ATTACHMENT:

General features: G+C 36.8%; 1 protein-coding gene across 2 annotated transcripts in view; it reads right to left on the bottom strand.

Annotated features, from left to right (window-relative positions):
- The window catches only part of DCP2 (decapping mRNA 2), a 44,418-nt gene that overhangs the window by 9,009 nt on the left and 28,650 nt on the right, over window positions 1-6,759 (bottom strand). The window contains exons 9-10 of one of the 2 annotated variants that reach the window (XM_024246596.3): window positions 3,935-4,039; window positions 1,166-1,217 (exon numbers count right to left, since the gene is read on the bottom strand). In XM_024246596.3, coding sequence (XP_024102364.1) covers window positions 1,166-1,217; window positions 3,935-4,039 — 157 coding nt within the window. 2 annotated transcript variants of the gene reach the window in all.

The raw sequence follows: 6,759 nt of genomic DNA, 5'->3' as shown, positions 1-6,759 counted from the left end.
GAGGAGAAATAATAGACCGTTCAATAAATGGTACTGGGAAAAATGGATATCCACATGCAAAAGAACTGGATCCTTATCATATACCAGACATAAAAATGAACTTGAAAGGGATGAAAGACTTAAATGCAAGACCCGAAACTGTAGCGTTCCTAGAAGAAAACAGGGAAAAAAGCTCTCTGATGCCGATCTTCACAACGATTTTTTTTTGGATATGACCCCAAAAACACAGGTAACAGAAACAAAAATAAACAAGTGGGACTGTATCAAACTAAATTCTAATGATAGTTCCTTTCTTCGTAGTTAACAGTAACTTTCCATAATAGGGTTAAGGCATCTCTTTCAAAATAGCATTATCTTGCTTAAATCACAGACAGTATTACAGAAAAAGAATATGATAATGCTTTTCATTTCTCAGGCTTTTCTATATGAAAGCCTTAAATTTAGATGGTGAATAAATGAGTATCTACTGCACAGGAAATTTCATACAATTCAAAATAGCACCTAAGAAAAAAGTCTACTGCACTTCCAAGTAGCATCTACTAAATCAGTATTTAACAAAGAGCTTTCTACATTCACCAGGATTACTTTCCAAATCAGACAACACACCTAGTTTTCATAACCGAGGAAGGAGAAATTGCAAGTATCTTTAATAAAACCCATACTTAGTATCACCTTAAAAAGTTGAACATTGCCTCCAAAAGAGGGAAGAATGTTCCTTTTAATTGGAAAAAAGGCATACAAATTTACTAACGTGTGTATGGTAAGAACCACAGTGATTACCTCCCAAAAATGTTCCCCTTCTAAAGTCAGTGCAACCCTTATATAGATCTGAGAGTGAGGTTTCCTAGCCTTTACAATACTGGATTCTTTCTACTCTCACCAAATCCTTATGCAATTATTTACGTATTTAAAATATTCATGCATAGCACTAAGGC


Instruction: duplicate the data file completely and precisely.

General features: G+C 36.8%; 1 protein-coding gene across 2 annotated transcripts in view; it reads right to left on the bottom strand.

Annotated features, from left to right (window-relative positions):
- The window catches only part of DCP2 (decapping mRNA 2), a 44,418-nt gene that overhangs the window by 9,009 nt on the left and 28,650 nt on the right, over window positions 1-6,759 (bottom strand). The window contains exons 9-10 of one of the 2 annotated variants that reach the window (XM_024246596.3): window positions 3,935-4,039; window positions 1,166-1,217 (exon numbers count right to left, since the gene is read on the bottom strand). In XM_024246596.3, coding sequence (XP_024102364.1) covers window positions 1,166-1,217; window positions 3,935-4,039 — 157 coding nt within the window. 2 annotated transcript variants of the gene reach the window in all.

The raw sequence follows: 6,759 nt of genomic DNA, 5'->3' as shown, positions 1-6,759 counted from the left end.
GAGGAGAAATAATAGACCGTTCAATAAATGGTACTGGGAAAAATGGATATCCACATGCAAAAGAACTGGATCCTTATCATATACCAGACATAAAAATGAACTTGAAAGGGATGAAAGACTTAAATGCAAGACCCGAAACTGTAGCGTTCCTAGAAGAAAACAGGGAAAAAAGCTCTCTGATGCCGATCTTCACAACGATTTTTTTTTGGATATGACCCCAAAAACACAGGTAACAGAAACAAAAATAAACAAGTGGGACTGTATCAAACTAAATTCTAATGATAGTTCCTTTCTTCGTAGTTAACAGTAACTTTCCATAATAGGGTTAAGGCATCTCTTTCAAAATAGCATTATCTTGCTTAAATCACAGACAGTATTACAGAAAAAGAATATGATAATGCTTTTCATTTCTCAGGCTTTTCTATATGAAAGCCTTAAATTTAGATGGTGAATAAATGAGTATCTACTGCACAGGAAATTTCATACAATTCAAAATAGCACCTAAGAAAAAAGTCTACTGCACTTCCAAGTAGCATCTACTAAATCAGTATTTAACAAAGAGCTTTCTACATTCACCAGGATTACTTTCCAAATCAGACAACACACCTAGTTTTCATAACCGAGGAAGGAGAAATTGCAAGTATCTTTAATAAAACCCATACTTAGTATCACCTTAAAAAGTTGAACATTGCCTCCAAAAGAGGGAAGAATGTTCCTTTTAATTGGAAAAAAGGCATACAAATTTACTAACGTGTGTATGGTAAGAACCACAGTGATTACCTCCCAAAAATGTTCCCCTTCTAAAGTCAGTGCAACCCTTATATAGATCTGAGAGTGAGGTTTCCTAGCCTTTACAATACTGGATTCTTTCTACTCTCACCAAATCCTTATGCAATTATTTACGTATTTAAAATATTCATGCATAGCACTAAGGC